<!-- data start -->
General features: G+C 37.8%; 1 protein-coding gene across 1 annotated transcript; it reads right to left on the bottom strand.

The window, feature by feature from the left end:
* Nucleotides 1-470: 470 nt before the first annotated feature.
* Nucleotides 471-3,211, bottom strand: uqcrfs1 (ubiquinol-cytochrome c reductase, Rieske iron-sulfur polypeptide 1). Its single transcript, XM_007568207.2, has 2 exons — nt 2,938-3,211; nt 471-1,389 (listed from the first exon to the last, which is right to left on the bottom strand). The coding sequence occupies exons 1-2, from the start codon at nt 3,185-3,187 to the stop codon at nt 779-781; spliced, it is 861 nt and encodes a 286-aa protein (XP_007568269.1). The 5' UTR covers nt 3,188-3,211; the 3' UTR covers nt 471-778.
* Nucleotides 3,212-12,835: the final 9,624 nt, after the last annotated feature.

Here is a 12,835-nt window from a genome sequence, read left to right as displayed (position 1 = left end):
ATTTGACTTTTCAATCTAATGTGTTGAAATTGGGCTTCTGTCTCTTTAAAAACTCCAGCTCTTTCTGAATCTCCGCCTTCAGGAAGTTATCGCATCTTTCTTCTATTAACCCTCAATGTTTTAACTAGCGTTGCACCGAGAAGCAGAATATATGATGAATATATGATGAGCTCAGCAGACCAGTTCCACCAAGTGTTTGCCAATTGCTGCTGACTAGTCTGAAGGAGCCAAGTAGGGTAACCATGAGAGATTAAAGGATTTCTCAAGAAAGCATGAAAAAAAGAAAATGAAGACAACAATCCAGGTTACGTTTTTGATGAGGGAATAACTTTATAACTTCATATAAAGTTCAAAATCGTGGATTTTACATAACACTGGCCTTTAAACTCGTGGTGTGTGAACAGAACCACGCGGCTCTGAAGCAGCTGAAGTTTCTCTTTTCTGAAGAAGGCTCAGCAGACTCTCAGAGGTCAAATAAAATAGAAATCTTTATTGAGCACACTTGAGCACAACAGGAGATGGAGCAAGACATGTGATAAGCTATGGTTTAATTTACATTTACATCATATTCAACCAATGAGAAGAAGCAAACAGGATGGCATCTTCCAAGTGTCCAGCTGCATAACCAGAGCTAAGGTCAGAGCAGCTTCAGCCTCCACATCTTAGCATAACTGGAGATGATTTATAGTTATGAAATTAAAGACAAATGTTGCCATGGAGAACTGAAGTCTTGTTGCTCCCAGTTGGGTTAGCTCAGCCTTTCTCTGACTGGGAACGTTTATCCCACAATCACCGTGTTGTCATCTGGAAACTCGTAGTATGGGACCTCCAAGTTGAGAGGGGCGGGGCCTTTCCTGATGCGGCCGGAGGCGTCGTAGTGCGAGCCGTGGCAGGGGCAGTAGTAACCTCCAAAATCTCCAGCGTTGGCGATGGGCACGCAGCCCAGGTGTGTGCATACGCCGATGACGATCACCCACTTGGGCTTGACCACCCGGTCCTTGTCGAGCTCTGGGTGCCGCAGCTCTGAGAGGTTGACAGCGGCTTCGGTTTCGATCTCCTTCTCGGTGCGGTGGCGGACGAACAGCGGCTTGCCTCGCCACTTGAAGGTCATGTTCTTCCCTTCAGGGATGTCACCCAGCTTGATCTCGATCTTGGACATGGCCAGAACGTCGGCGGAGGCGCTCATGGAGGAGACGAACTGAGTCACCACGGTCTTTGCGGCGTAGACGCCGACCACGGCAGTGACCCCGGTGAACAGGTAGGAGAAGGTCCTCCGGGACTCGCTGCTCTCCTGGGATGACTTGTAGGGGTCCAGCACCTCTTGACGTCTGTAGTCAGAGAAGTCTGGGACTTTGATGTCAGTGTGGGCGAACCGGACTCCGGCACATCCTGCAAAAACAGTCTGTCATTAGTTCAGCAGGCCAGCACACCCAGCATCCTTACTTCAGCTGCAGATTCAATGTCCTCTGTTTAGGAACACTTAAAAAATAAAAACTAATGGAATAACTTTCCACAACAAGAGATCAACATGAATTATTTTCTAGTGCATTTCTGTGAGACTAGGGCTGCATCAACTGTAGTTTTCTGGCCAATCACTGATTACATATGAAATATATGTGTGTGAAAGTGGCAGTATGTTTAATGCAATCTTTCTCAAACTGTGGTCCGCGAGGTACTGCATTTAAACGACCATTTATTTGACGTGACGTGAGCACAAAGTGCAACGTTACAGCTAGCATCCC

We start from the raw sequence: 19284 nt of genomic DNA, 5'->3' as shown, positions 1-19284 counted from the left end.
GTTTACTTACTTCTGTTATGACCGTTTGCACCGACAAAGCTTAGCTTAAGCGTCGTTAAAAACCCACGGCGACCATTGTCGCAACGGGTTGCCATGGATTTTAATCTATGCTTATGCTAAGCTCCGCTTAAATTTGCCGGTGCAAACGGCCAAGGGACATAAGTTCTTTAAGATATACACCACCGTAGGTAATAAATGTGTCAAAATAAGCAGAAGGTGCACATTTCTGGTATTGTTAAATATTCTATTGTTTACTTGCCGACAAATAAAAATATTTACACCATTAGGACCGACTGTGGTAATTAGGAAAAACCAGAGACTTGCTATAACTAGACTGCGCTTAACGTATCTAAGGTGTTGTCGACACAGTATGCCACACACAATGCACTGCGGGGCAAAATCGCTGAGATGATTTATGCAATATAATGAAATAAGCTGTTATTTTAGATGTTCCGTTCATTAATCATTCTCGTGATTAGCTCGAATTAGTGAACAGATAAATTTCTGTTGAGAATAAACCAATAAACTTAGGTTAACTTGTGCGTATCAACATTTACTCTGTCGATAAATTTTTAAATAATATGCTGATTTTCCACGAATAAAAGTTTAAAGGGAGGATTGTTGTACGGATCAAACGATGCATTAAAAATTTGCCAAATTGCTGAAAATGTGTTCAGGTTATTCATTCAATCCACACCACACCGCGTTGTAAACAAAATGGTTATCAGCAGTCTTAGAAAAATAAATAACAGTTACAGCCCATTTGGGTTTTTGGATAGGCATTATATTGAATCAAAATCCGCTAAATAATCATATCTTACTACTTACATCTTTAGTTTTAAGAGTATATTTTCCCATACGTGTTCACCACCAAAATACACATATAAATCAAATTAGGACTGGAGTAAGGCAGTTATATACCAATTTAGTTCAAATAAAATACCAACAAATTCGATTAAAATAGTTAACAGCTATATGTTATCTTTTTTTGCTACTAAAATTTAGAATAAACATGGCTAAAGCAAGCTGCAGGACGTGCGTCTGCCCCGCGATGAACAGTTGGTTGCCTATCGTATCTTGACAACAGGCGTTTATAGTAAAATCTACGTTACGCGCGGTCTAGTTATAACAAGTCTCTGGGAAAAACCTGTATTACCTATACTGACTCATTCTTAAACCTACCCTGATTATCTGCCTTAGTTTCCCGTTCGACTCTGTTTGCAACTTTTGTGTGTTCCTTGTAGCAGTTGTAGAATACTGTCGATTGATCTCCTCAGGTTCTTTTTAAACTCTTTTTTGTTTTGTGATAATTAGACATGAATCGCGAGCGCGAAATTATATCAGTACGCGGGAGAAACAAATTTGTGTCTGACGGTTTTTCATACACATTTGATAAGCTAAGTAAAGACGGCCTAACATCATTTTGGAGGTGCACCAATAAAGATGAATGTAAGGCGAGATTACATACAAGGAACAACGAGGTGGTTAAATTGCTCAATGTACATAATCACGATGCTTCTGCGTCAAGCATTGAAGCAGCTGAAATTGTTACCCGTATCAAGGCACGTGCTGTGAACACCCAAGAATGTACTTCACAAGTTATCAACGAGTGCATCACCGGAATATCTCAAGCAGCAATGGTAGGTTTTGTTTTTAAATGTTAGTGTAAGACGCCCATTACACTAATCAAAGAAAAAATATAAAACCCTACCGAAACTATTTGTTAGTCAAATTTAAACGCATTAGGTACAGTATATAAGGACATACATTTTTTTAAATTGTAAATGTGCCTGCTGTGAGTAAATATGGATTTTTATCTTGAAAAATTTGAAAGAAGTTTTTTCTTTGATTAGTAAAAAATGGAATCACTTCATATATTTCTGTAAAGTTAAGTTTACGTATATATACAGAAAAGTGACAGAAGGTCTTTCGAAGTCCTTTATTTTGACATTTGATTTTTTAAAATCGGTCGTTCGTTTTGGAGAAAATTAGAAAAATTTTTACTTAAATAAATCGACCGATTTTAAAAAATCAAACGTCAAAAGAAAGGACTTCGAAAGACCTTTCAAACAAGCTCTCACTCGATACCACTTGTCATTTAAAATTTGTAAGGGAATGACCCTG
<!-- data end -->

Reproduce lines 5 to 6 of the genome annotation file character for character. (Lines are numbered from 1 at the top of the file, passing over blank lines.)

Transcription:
* Nucleotides 3,212-12,835: the final 9,624 nt, after the last annotated feature.

Here is a 12,835-nt window from a genome sequence, read left to right as displayed (position 1 = left end):